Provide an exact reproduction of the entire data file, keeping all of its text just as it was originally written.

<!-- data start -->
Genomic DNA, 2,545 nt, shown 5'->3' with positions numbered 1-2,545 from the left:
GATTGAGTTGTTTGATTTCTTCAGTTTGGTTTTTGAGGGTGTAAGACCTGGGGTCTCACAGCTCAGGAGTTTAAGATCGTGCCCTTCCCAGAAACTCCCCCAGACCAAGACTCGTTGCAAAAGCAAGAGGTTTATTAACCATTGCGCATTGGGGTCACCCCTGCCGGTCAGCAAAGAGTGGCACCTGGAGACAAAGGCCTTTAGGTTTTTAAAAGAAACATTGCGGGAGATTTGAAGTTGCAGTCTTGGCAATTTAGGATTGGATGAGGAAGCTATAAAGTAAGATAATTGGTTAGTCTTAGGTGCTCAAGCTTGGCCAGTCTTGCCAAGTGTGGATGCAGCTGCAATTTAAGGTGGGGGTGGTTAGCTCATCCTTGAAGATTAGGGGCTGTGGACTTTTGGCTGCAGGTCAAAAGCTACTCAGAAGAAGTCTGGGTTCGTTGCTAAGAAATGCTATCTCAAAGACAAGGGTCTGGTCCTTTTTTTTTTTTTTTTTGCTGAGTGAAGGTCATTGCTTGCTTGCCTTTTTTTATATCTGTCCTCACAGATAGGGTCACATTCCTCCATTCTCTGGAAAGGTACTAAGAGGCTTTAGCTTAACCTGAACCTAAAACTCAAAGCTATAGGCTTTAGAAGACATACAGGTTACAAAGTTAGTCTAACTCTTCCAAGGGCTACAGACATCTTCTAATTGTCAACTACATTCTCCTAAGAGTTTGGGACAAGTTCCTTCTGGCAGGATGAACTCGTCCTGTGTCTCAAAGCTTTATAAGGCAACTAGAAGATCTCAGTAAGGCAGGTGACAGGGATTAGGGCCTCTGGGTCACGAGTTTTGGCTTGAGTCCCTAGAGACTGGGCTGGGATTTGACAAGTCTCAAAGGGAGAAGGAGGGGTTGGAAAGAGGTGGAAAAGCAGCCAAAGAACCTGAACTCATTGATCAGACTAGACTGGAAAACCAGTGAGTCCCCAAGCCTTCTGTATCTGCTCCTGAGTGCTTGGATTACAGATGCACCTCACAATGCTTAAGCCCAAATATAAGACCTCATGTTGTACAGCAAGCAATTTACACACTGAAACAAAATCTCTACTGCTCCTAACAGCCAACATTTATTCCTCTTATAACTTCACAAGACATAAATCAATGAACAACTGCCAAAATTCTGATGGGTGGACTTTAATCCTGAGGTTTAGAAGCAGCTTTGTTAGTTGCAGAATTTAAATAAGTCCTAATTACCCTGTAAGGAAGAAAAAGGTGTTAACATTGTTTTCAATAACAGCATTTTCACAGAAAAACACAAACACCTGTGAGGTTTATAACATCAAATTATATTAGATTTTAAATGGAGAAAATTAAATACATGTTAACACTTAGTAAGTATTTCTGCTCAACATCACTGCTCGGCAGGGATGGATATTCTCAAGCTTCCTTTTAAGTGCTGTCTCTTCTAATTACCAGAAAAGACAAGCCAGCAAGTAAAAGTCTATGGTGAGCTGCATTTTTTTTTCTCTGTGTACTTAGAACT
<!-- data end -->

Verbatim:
Genomic DNA, 2,545 nt, shown 5'->3' with positions numbered 1-2,545 from the left:
GATTGAGTTGTTTGATTTCTTCAGTTTGGTTTTTGAGGGTGTAAGACCTGGGGTCTCACAGCTCAGGAGTTTAAGATCGTGCCCTTCCCAGAAACTCCCCCAGACCAAGACTCGTTGCAAAAGCAAGAGGTTTATTAACCATTGCGCATTGGGGTCACCCCTGCCGGTCAGCAAAGAGTGGCACCTGGAGACAAAGGCCTTTAGGTTTTTAAAAGAAACATTGCGGGAGATTTGAAGTTGCAGTCTTGGCAATTTAGGATTGGATGAGGAAGCTATAAAGTAAGATAATTGGTTAGTCTTAGGTGCTCAAGCTTGGCCAGTCTTGCCAAGTGTGGATGCAGCTGCAATTTAAGGTGGGGGTGGTTAGCTCATCCTTGAAGATTAGGGGCTGTGGACTTTTGGCTGCAGGTCAAAAGCTACTCAGAAGAAGTCTGGGTTCGTTGCTAAGAAATGCTATCTCAAAGACAAGGGTCTGGTCCTTTTTTTTTTTTTTTTTGCTGAGTGAAGGTCATTGCTTGCTTGCCTTTTTTTATATCTGTCCTCACAGATAGGGTCACATTCCTCCATTCTCTGGAAAGGTACTAAGAGGCTTTAGCTTAACCTGAACCTAAAACTCAAAGCTATAGGCTTTAGAAGACATACAGGTTACAAAGTTAGTCTAACTCTTCCAAGGGCTACAGACATCTTCTAATTGTCAACTACATTCTCCTAAGAGTTTGGGACAAGTTCCTTCTGGCAGGATGAACTCGTCCTGTGTCTCAAAGCTTTATAAGGCAACTAGAAGATCTCAGTAAGGCAGGTGACAGGGATTAGGGCCTCTGGGTCACGAGTTTTGGCTTGAGTCCCTAGAGACTGGGCTGGGATTTGACAAGTCTCAAAGGGAGAAGGAGGGGTTGGAAAGAGGTGGAAAAGCAGCCAAAGAACCTGAACTCATTGATCAGACTAGACTGGAAAACCAGTGAGTCCCCAAGCCTTCTGTATCTGCTCCTGAGTGCTTGGATTACAGATGCACCTCACAATGCTTAAGCCCAAATATAAGACCTCATGTTGTACAGCAAGCAATTTACACACTGAAACAAAATCTCTACTGCTCCTAACAGCCAACATTTATTCCTCTTATAACTTCACAAGACATAAATCAATGAACAACTGCCAAAATTCTGATGGGTGGACTTTAATCCTGAGGTTTAGAAGCAGCTTTGTTAGTTGCAGAATTTAAATAAGTCCTAATTACCCTGTAAGGAAGAAAAAGGTGTTAACATTGTTTTCAATAACAGCATTTTCACAGAAAAACACAAACACCTGTGAGGTTTATAACATCAAATTATATTAGATTTTAAATGGAGAAAATTAAATACATGTTAACACTTAGTAAGTATTTCTGCTCAACATCACTGCTCGGCAGGGATGGATATTCTCAAGCTTCCTTTTAAGTGCTGTCTCTTCTAATTACCAGAAAAGACAAGCCAGCAAGTAAAAGTCTATGGTGAGCTGCATTTTTTTTTCTCTGTGTACTTAGAACT